The General election of 2015 in the UK has variously been described as ‘the death of liberalism’ or ‘the death of the Labour party’ and so on. Might it not be better, more accurate too, simply to refer to it as The Death of Politics – certainly for a decade or so to come?
Here’s why. First of all none of the manifestos, with a public sector shrinking at a rate of billions of pounds per annum, was likely to be an accurate reflection or benchmark of what was to come; a good deal of the speculation therein was likely to be unattainable whilst one or two of such documents - notably those of the Conservatives and Greens – could profitably have been transposed into album covers for the former ‘Yes’ group, so wide of the mark of possibility were they.
Then let’s look at the parties themselves and the individual outcome for each last May. The Liberal Democrats have finally hit the buffer-stops predicted by many for some time. A proportion of their ex-MPs might as well go off into exile to work on cotton or sugar plantations, whilst local party AGMs will revert to being what they have already been in the majority of constituencies for a number of years; tea and fruit-cake shared by silver-surfers in armchairs with a tentative vision, perhaps, for a motion on fund-raising to come at next year’s AGM. And Labour? It seems, now, that Labour’s activists have finally come out of the shadows; tired of pretending to be reasonable and normal they’re stepping out in hundreds, in brief, to the tune of the Great Pretender of Islington North, that Pied Piper who is surely leading them on to join many failed anti-capitalists with the ‘dancers under the hill’?
Neither the Green party nor UKIP fared outstandingly well in things, either. Whilst the majority of Green party candidates on their own, never mind the manifesto, for not voting for them and that the party of Caroline Lucas doesn’t have that much financially to say, UKIP floundered on the margins of Parliamentary extinction outside Clacton following their swollen European result, interestingly losing ground to the Liberal Democrats even there. Comparable with Mussolini in 1943 its leader resigned only to be re-instated by fanatics. In Thanet, Kent, UKIP took control of their first council in England only to lose that thanks to in-fighting shortly afterwards.
What, then, of the Conservatives – they won, didn’t they? Well, yes, if you think a majority of so few and thirty-six per cent of the vote constitutes victory; more significantly they appealed to that ongoing and seemingly ever-increasing mass of British people who seem to feel politics should be de-politicised (which equates to making caffeine itself caffeine-free, I suspect). What is most worrying at present is that the Conservatives may be here to stay for a while – maybe up to ten, twenty, even thirty years. We appear to be facing a situation not dissimilar to that in the early nineteenth century when once the last Liberal resistance (e.g. over slavery) had burnt out characters such as the Duke of Wellington who, despite stumbling to victory at Waterloo two hundred years ago wouldn’t have recognised social justice from a yellow submarine and Peel, who probably only managed to split the Tory party so neatly down the middle because of the vat contemporary over-stocking of that breed, successfully aspired to and trifled with the Premiership.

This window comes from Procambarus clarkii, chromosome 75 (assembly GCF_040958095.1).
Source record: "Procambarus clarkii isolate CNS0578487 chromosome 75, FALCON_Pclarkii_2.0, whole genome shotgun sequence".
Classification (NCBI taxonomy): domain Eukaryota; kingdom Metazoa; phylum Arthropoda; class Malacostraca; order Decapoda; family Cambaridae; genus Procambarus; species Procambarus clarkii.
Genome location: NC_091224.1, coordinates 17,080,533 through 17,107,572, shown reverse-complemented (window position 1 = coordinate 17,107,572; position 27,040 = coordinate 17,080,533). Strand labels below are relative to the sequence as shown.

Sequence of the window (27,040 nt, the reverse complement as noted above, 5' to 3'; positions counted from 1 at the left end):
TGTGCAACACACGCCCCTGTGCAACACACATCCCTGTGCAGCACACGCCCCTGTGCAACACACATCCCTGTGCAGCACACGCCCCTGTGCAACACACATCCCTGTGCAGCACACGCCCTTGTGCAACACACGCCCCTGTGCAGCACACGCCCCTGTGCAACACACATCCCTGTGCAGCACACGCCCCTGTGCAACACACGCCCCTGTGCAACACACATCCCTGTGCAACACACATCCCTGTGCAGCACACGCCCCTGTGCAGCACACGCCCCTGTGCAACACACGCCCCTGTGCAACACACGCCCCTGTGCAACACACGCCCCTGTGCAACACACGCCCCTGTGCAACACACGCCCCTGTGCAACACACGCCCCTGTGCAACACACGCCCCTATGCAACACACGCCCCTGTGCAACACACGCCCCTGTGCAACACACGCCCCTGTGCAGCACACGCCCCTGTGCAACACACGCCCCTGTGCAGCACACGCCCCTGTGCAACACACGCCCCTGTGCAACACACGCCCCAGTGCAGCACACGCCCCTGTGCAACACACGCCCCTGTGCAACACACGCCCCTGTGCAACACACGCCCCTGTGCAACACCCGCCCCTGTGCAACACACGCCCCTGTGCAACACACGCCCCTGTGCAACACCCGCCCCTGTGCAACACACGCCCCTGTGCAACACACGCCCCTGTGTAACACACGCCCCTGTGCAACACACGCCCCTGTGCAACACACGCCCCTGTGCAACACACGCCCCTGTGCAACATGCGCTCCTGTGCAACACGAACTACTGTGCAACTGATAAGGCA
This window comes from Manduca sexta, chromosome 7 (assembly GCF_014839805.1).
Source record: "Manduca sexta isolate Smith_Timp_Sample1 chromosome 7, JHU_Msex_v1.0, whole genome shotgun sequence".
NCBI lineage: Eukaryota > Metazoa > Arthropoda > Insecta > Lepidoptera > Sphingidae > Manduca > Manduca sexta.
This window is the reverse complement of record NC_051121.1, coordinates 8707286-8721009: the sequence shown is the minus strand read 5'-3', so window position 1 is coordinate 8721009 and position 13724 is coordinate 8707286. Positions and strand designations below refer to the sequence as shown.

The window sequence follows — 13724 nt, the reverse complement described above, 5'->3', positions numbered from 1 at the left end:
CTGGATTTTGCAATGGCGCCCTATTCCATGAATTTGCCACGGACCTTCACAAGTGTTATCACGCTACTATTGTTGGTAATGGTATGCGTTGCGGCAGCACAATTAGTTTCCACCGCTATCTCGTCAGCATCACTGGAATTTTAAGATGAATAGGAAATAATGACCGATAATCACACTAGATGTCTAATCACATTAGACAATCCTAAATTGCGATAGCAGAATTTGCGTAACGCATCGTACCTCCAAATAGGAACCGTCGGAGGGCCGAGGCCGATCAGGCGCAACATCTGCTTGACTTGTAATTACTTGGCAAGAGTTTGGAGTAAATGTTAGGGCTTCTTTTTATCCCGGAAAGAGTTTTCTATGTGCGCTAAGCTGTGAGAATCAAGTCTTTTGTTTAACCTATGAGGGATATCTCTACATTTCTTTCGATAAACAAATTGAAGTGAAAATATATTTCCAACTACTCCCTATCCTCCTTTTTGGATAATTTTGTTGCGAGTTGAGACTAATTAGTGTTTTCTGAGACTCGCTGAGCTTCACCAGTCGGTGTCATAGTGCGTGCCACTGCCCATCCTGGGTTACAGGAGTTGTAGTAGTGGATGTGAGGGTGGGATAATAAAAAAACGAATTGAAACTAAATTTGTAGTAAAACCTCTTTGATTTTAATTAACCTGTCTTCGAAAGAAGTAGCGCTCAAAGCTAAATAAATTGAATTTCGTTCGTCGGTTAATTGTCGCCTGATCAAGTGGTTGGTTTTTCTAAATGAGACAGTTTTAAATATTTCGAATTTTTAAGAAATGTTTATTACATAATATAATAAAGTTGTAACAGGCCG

But before we reach for that tea and fruit-cake we shouldn’t give up completely. To continue the above analogy, by the 1830s a group of people - largely new to politics – had emerged who firmly believed that Britain’s bank accounts shouldn’t be balanced, and her ‘enterprise zone’ theme-parks beautified, on the backs of either developing country poverty and exploitation or disdain for Europe (do the ‘giants’ here sound familiar?). They were a fresh liberal and democratic intake, soon to take over where a great Reform Act which they had so campaigned for gave them a distinct opportunity to begin all things again with a clean(ed) slate. To end shoe-less, ill-housed children walking the streets of London, for example, or beggars without recourse to welfare. So Tim Farron, don’t despair completely. Keep making those radical statements. Others will join you. Politics may be dead right now, but if there is enough goodwill meaningful intentional politics and genuine resource redistribution may resurface with a bold case nevertheless.
It’ll be a matter of holding the line for some time yet though. At the present time latter-day ‘Dukes of Wellington’ and others like them are having their day and will have to hear them out and then, so to speak, contemptuously spit so much of it back in their faces
Neil Hughes is a Cumbria county councillor.